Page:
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Free Attic Insulation

A way to reduce waste and upgrade your home's thermal performance.



The best thing to do with a material, both economically and environmentally, is to reuse it.


Reusing and recycling are both essential practices for economic and environmental sustainability, but reusing has several advantages over recycling.


Reusing products means there's no need to manufacture new items or recycle old ones, both of which consume a lot of energy. Although recycling itself is beneficial, it requires energy to collect, sort, and process materials into new products. Reusing skips these steps, conserving a significant amount of energy in sorting, transportation, cleaning, and remanufacturing, in addition to all the labor involved.


When you reuse an item, you save the resources that would have been used to create a new product or to recycle an old one. This includes not just the raw materials, but also the water and energy used in production processes. Over time, this can lead to significant savings in natural resources such as water, soil, metals, and forests.


Some materials can only be recycled a few times before they become unusable. Each time they're recycled, their quality degrades. Reusing extends the life of products and more effectively minimizes waste.


Reusing Insulation Materials


My house has a problem. It has ducts in the attic, one of the biggest energy problems in homes.


For years, I've been getting high-quality food products delivered frozen or chilled inside insulated boxes. Rather than throwing the insulation in the trash, I save it. Insulation not only takes up space in trash cans and landfills, it's a valuable resource in a home.



I take the insulation from these frozen food boxes and use it to insulate my attic and ducts better.

Some of the more flexible materials made of cellulose batts, wood fibers, and recycled clothes can be draped over the ducts to provide additional insulation quickly. Some of these materials even have a shiny metallic material on them that acts as a radiant barrier. This reflects the infrared radiation coming off of the hot roof deck in the summer and prevents it from getting into your ducts in the hot summer.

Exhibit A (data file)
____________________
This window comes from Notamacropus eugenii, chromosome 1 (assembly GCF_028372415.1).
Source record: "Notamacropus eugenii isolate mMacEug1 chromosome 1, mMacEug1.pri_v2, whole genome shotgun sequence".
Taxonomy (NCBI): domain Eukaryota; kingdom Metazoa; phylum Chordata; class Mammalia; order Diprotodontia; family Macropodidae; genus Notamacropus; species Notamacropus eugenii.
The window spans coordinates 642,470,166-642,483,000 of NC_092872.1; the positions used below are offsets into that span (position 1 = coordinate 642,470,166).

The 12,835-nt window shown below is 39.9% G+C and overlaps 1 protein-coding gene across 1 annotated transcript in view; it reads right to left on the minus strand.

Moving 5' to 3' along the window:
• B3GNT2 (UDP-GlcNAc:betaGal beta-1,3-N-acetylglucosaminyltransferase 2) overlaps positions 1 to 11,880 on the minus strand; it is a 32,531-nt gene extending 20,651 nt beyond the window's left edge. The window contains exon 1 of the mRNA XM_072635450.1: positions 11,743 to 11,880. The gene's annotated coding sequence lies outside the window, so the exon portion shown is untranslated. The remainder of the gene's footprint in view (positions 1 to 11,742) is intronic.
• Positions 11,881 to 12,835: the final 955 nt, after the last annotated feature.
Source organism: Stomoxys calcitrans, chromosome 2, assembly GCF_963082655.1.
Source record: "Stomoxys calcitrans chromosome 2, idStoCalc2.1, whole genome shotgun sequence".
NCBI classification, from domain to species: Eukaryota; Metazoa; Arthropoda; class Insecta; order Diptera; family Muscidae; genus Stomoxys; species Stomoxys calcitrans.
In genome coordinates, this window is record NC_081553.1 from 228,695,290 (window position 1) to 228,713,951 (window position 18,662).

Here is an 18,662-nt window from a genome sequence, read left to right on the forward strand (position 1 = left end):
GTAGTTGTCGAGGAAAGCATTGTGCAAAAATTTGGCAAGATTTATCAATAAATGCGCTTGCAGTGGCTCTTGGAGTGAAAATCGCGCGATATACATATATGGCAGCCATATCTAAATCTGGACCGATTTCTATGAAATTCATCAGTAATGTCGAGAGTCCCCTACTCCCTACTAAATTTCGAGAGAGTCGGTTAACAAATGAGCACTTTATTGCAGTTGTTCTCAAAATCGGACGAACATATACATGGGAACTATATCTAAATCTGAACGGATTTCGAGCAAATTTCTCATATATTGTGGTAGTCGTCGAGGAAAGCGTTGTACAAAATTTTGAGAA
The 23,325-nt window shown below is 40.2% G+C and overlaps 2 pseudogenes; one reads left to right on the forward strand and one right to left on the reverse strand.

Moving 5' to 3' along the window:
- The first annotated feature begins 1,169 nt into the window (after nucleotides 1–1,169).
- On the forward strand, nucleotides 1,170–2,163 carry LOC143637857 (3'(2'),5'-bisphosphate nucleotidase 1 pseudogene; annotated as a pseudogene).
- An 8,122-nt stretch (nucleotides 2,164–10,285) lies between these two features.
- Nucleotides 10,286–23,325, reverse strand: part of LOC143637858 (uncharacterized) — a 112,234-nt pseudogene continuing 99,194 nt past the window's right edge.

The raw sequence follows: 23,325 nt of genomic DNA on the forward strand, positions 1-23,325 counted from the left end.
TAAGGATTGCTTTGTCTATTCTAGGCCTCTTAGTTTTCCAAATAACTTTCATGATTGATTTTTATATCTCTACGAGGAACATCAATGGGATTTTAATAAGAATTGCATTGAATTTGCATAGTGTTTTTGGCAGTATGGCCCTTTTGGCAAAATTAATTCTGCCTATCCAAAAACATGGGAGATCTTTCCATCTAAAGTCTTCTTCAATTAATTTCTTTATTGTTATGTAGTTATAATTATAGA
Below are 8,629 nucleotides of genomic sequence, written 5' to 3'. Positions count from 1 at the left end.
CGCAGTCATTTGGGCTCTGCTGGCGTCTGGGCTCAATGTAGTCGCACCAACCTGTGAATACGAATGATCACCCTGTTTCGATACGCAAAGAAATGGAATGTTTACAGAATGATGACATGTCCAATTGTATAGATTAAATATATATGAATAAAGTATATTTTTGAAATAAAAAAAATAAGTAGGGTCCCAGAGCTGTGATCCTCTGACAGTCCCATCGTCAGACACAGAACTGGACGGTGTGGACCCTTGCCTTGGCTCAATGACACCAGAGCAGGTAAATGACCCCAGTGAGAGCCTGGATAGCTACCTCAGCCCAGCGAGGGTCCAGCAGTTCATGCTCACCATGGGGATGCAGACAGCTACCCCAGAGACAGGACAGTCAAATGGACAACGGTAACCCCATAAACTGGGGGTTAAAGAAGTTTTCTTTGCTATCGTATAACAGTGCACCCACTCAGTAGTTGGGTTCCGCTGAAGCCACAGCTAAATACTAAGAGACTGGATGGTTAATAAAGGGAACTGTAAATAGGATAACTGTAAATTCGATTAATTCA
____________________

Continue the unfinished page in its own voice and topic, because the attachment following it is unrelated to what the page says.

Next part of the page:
Any rigid insulation and packaging materials can be placed on top of your existing attic insulation, such as blown-in cellulose, fiberglass, or fiberglass batts. These materials can include EPS, EPE, and EPP foams, corn starch-based foams, or any other packaging material with insulation value.



I also used some of the packaging material to insulate the attic over my garage workshop, which is uninsulated and can reach 110°F in the summer. Even one inch of insulation made a big difference. The image below shows a test after some random insulation was thrown up in the attic. Can you tell where it is?



Upgrading your attic insulation by reusing materials that would otherwise end up in a landfill or being recycled and degraded through an energy-intensive process is a great way to reduce negative environmental impacts and decrease your heating and cooling costs at the same time. Just be sure not to put any of these materials where there could be a potential fire risk, like around flue pipes, chimneys, or can lights. This requires a little labor, but the environmental and economic benefits of free insulation are worth it.


This is one way the impacts of food delivery can be reduced.


Questions for you:
  • Are you going to try this?

  • What other waste materials in your home can be reused for a different purpose?

  • Do you know anyone else who gets frozen or fresh food delivered that needs to know about this?

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